Post-transcriptional gene regulation contributes to host temperature adaptation in the pathogenic fungus cryptococcus neoformans
Bloom, Amanda Lori Misener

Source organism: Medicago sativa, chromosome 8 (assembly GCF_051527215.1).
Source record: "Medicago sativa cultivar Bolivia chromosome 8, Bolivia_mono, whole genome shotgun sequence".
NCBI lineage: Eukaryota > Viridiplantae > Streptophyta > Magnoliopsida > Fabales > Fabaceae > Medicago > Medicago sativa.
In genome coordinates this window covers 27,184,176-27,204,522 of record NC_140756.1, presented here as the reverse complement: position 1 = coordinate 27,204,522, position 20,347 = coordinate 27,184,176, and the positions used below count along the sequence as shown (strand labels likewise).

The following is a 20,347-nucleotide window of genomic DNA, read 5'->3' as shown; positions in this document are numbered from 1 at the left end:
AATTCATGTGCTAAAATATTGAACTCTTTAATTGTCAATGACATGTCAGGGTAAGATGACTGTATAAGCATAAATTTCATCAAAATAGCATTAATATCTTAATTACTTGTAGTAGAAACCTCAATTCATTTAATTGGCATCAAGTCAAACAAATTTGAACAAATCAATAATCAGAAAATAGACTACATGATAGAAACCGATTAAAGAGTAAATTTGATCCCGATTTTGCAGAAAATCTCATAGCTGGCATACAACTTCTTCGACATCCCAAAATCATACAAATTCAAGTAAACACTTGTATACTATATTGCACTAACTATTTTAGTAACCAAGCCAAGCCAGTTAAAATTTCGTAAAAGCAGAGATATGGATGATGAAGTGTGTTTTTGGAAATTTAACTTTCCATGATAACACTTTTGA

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Tightly controlled changes in gene expression are required for proper reprogramming of cellular processes that promote adaptation to changes in the environment. The ability to adapt to human host temperature is a unique trait that separates the few deep-infectious fungal pathogens from the millions of existing fungal species. The objective of these studies was to understand the gene expression changes that occur in Cryptococcus neoformans in response to host temperature, and investigate post-transcriptional mechanisms that contribute to executing these adaptation-promoting changes. In the first part of these studies, we revealed that specific classes of functionally related stress response transcripts undergo induction concomitantly with repression of the abundant ribosomal protein (RP) transcripts, and that these gene expression changes are transient. Stability analyses demonstrated that temporally regulated enhanced destabilization of these classes of transcripts, or decay regulons, controlled the intensity and duration of these responses. Enhanced degradation was dependent on the cellular deadenylase, Ccr4. Specificity in the classes of transcripts as well as the timing of degradation was dependent on the dissociable RNA polymerase II subunit, Rpb4, suggesting that during stress mRNA synthesis and degradation are coupled. Further, we revealed that distinct signaling modules activate the decay regulons. Both rpb4 Δ and ccr4 Δ mutant strains exhibited sensitivity to growth at host temperature and are attenuated for virulence in mouse models of cryptococcosis. These studies revealed an elegant, tightly controlled system of post-transcriptional regulation that significantly contributes to fine-tuning gene expression changes that promote host temperature adaptation. In the second part of our study, we investigated the downstream effects of gene expression changes on translation during host temperature stress to understand the importance of these changes in cellular reprogramming. Polysome profiles revealed that the translational state of the cells is not affected by host temperature stress in the wild type, but instead, changes in gene expression promote reprogramming of the actively translating pool of mRNA. Specifically, repression of the RP transcripts allows the induced stress-specific transcripts access to the translational machinery. This translational reprogramming was dependent on mRNA degradation, as changes in the actively translating pool were less efficient in decay mutants. We specifically reveal that Ccr4-dependent degradation serves to balance the levels of cellular mRNA during stress in order to avoid saturation of the translational machinery. Preliminary assessment of the changes in the actively translating pools of mRNA during host temperature adaptation by RNA sequencing supported our findings in regard to changes in RP and ER stress transcripts, and has revealed additional interesting changes that will be pursued in the future. In the third part of our studies, we sought to identify the cis acting element and specific RNA binding protein that mediates the degradation of RP transcripts in order to elaborate our understanding of this important post-transcriptional mechanism. Using motif-based sequence analysis we identified a shared cis element in the 3'UTRs of RP transcripts that demonstrated specific protein binding activity by electrophoretic mobility shift assays. Affinity chromatography and mass spectrometry revealed that the zinc knuckle protein, Gis2, specifically interacts with this element. While the shared cis element was not necessary for enhanced mRNA degradation of RP transcripts, the inability to knock out GIS2 suggests that this protein may an important component of regulating ribosomal protein expression. Based on our data, we conclude that the precise control of post-transcriptional regulation plays a major role in the ability of C. neoformans to reprogram cellular processes in response to stress, and contributes to proper gene expression necessary for maintaining homeostasis and pathogenicity.